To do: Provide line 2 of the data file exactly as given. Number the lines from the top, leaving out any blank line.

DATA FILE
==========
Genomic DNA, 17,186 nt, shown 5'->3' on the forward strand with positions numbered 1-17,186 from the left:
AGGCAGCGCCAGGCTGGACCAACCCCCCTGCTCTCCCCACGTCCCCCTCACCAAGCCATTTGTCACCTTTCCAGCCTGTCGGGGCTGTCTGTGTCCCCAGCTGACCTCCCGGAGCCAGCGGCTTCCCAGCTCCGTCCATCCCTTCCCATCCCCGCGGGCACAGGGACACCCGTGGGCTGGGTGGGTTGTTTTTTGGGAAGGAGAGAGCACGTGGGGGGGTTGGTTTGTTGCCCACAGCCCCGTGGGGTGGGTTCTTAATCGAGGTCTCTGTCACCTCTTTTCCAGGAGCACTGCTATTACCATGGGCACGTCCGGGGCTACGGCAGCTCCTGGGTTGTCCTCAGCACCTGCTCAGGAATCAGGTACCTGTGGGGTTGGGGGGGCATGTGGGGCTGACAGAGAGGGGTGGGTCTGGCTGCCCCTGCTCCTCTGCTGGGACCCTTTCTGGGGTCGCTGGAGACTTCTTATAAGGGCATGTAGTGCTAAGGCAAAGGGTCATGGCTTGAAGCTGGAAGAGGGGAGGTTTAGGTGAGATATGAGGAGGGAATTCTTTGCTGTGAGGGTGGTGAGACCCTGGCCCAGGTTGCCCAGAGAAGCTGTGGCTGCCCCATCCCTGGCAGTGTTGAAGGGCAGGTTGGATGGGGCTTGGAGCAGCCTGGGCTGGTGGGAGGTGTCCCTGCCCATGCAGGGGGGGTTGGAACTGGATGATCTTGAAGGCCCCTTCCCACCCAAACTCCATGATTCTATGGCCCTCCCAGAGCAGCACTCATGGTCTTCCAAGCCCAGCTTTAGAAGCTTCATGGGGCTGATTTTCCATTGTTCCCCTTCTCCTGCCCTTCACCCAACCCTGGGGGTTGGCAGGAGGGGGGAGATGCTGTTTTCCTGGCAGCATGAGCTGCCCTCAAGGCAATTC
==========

AGGCAGCGCCAGGCTGGACCAACCCCCCTGCTCTCCCCACGTCCCCCTCACCAAGCCATTTGTCACCTTTCCAGCCTGTCGGGGCTGTCTGTGTCCCCAGCTGACCTCCCGGAGCCAGCGGCTTCCCAGCTCCGTCCATCCCTTCCCATCCCCGCGGGCACAGGGACACCCGTGGGCTGGGTGGGTTGTTTTTTGGGAAGGAGAGAGCACGTGGGGGGGTTGGTTTGTTGCCCACAGCCCCGTGGGGTGGGTTCTTAATCGAGGTCTCTGTCACCTCTTTTCCAGGAGCACTGCTATTACCATGGGCACGTCCGGGGCTACGGCAGCTCCTGGGTTGTCCTCAGCACCTGCTCAGGAATCAGGTACCTGTGGGGTTGGGGGGGCATGTGGGGCTGACAGAGAGGGGTGGGTCTGGCTGCCCCTGCTCCTCTGCTGGGACCCTTTCTGGGGTCGCTGGAGACTTCTTATAAGGGCATGTAGTGCTAAGGCAAAGGGTCATGGCTTGAAGCTGGAAGAGGGGAGGTTTAGGTGAGATATGAGGAGGGAATTCTTTGCTGTGAGGGTGGTGAGACCCTGGCCCAGGTTGCCCAGAGAAGCTGTGGCTGCCCCATCCCTGGCAGTGTTGAAGGGCAGGTTGGATGGGGCTTGGAGCAGCCTGGGCTGGTGGGAGGTGTCCCTGCCCATGCAGGGGGGGTTGGAACTGGATGATCTTGAAGGCCCCTTCCCACCCAAACTCCATGATTCTATGGCCCTCCCAGAGCAGCACTCATGGTCTTCCAAGCCCAGCTTTAGAAGCTTCATGGGGCTGATTTTCCATTGTTCCCCTTCTCCTGCCCTTCACCCAACCCTGGGGGTTGGCAGGAGGGGGGAGATGCTGTTTTCCTGGCAGCATGAGCTGCCCTCAAGGCAATTC